Clinical depression can be a complex and individualized process. Understanding depression spans multiple levels of knowledge, from genetics and brain biology to culture and situational stress.
“When a loved one is affected by depression, it can be difficult to understand what is happening or what you can do to help. It’s OK to be confused,” says Erik Wing, Ph.D., psychology at Mayo Clinic Health System in La Crosse. “Gaining perspective on what your loved one is experiencing can be critical to the support process. Visualizing depression as a downward spiral is one way to simplify and understand clinical depression.”
The downward spiral, according to Dr. Wing, might begin with the person feeling worse than usual from physical, social or psychological stressors. A worsened mood may lead to taking part in fewer meaningful day-to-day activities. Self-criticism and stress increase due to mounting responsibilities or missed opportunities. Depressive thinking may encompass guilty thoughts, pessimism and irritable behavior.
“As the spiral develops, a complex dynamic emerges,” Dr. Wing explains. “Your loved one becomes increasingly stressed while simultaneously less capable of coping with this stress. The silver lining is that if people can spiral down, they can spiral back up.”
Although Dr. Wing emphasizes you cannot fix someone else’s depression or spiral up for them, you can help to get them started on an upward path.
Depression signs and symptoms vary from person to person. They can include:
Feelings of sadness, tearfulness, emptiness or hopelessness.
Angry outbursts, irritability or frustration, even over small matters.
Loss of interest or pleasure in most or all normal activities, such as sex, hobbies or sports.
Insomnia or sleeping too much.
Tiredness and lack of energy, so even small tasks take extra effort.
Changes in appetite.
Anxiety, agitation or restlessness.
Slowed thinking, speaking or body movements.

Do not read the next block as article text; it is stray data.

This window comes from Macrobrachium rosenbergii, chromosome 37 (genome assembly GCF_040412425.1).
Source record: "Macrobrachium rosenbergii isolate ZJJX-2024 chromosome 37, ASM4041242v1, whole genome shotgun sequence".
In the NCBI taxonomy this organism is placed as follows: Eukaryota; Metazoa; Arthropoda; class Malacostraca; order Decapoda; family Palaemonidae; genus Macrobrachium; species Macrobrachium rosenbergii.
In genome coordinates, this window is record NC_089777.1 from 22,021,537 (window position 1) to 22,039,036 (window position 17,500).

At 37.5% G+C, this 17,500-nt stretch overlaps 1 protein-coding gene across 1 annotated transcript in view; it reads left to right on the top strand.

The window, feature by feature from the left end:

Feelings of worthlessness or guilt, fixating on past failures or taking unnecessary blame for things.
Trouble thinking, concentrating, making decisions and remembering things.
Frequent or recurrent mention of death, suicidal thoughts, suicide attempts or suicide.
Children and teens may show depression by being irritable or cranky rather than sad. Clinical depression doesn’t require profound sadness. Rather it can be lack of positive emotion instead of intensely negative feelings.
“People with depression may not recognize or acknowledge their symptoms. They may have difficulty seeing the point of getting treatment. Your support and understanding can kick-start or reinforce the healing process,” says Dr. Wing.
Some ideas for helping someone with depression include:
Talking to the person about what you have noticed and why you’re concerned.
Encouraging discussion of symptoms with a health care professional and highlighting the existence of effective treatments, including both therapy and medication options.
Be willing to listen — when desired — without the need for practical advice.
Offer to help establish a routine or increase structure in the loved one’s life, especially in the areas of sleep, physical activity and nutritional habits.
Give positive reinforcement for participating in productive or pleasurable activities, and make plans together for such activities.
Be patient: reflect on your role as being there for the loved one, as compared to “fixing” the depression.
“Supporting someone with depression is challenging,” adds Dr. Wing. “Part of the challenge is witnessing a loved one’s struggle and knowing you cannot complete the path for that person. Permit yourself to prioritize your own mental health by devoting time for hobbies, meaningful experiences, physical activity and other valued relationships.”
If you believe a loved one’s illness is severe or in a potentially life-threatening emergency, you may need to call 911, contact a health care professional or hospital, or call 988 — the new national hotline for mental health crisis services.